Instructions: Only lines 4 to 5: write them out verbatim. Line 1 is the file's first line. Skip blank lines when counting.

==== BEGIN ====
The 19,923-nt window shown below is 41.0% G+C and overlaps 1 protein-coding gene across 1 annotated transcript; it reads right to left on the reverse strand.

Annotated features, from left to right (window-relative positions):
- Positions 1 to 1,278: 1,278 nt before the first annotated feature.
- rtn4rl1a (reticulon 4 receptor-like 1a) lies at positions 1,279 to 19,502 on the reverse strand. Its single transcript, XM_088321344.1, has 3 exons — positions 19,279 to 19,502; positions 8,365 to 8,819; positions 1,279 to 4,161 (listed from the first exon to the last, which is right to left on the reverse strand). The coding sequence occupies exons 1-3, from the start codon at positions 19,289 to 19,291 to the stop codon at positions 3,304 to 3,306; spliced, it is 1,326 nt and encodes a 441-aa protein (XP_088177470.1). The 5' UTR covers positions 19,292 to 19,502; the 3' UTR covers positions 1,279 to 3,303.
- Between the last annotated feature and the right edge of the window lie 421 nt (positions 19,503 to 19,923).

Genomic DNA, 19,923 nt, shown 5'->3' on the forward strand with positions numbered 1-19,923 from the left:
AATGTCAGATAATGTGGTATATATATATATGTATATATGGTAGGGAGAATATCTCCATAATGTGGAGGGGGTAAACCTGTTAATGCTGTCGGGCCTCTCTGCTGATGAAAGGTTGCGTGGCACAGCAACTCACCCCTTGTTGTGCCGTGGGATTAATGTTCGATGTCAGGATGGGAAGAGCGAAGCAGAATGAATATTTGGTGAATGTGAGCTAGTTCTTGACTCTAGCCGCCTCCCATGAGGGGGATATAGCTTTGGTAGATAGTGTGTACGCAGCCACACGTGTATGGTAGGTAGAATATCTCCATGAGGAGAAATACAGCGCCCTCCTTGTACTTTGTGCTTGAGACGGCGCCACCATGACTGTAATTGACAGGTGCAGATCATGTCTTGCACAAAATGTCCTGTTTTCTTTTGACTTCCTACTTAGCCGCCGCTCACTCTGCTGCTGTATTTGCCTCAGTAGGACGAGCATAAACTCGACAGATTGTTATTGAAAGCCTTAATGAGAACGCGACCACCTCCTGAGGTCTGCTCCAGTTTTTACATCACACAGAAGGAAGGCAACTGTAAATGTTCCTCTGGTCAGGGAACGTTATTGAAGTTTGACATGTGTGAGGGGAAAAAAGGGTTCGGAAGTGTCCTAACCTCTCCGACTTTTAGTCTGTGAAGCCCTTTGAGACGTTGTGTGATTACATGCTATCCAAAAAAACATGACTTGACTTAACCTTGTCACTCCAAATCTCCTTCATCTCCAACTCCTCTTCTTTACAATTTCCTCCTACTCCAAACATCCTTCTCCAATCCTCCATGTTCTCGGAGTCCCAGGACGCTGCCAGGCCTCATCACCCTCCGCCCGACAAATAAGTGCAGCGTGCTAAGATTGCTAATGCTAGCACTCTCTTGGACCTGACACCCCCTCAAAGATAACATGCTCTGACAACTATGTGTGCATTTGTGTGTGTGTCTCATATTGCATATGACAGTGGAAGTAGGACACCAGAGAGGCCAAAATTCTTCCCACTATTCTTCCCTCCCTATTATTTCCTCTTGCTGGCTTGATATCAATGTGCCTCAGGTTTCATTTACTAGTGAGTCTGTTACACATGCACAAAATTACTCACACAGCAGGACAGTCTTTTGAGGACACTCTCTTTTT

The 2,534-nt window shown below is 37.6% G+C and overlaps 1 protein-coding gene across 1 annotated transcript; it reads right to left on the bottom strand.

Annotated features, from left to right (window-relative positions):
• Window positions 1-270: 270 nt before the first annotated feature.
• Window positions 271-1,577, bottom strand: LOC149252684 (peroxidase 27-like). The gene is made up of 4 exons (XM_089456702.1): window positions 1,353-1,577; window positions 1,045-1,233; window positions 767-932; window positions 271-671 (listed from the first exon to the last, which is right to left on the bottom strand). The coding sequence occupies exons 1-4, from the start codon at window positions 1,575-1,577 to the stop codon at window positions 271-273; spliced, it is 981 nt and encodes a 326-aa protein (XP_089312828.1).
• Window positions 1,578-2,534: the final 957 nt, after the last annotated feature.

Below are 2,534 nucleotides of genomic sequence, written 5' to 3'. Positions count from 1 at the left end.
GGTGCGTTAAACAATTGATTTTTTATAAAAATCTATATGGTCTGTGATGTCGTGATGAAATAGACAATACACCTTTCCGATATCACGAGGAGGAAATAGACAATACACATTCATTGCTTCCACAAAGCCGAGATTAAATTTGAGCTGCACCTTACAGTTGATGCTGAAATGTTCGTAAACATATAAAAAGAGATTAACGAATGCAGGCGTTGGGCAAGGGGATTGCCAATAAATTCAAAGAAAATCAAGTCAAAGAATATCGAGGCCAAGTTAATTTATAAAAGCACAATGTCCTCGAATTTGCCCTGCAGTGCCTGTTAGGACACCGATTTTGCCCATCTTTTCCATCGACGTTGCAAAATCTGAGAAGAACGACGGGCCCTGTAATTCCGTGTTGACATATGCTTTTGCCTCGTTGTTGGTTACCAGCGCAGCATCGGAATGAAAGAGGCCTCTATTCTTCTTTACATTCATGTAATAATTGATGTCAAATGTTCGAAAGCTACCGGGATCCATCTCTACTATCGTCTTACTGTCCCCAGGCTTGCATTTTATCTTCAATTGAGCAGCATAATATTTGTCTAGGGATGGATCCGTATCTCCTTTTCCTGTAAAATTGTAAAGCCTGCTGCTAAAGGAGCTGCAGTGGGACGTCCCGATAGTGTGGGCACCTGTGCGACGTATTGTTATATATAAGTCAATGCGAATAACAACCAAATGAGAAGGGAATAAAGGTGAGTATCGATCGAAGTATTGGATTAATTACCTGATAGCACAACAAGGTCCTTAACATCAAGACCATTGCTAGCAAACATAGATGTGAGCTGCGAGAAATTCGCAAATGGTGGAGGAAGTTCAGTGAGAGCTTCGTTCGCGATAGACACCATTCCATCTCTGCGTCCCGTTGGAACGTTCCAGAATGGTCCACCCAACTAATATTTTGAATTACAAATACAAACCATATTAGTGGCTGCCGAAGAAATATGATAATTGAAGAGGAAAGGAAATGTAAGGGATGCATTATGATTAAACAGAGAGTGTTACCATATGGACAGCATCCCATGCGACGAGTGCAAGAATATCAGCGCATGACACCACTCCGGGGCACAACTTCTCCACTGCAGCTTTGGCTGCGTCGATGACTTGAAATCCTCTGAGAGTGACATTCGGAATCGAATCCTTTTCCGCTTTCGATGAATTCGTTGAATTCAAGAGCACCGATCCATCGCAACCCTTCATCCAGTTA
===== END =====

- rtn4rl1a (reticulon 4 receptor-like 1a) lies at positions 1,279 to 19,502 on the reverse strand. Its single transcript, XM_088321344.1, has 3 exons — positions 19,279 to 19,502; positions 8,365 to 8,819; positions 1,279 to 4,161 (listed from the first exon to the last, which is right to left on the reverse strand). The coding sequence occupies exons 1-3, from the start codon at positions 19,289 to 19,291 to the stop codon at positions 3,304 to 3,306; spliced, it is 1,326 nt and encodes a 441-aa protein (XP_088177470.1). The 5' UTR covers positions 19,292 to 19,502; the 3' UTR covers positions 1,279 to 3,303.
- Between the last annotated feature and the right edge of the window lie 421 nt (positions 19,503 to 19,923).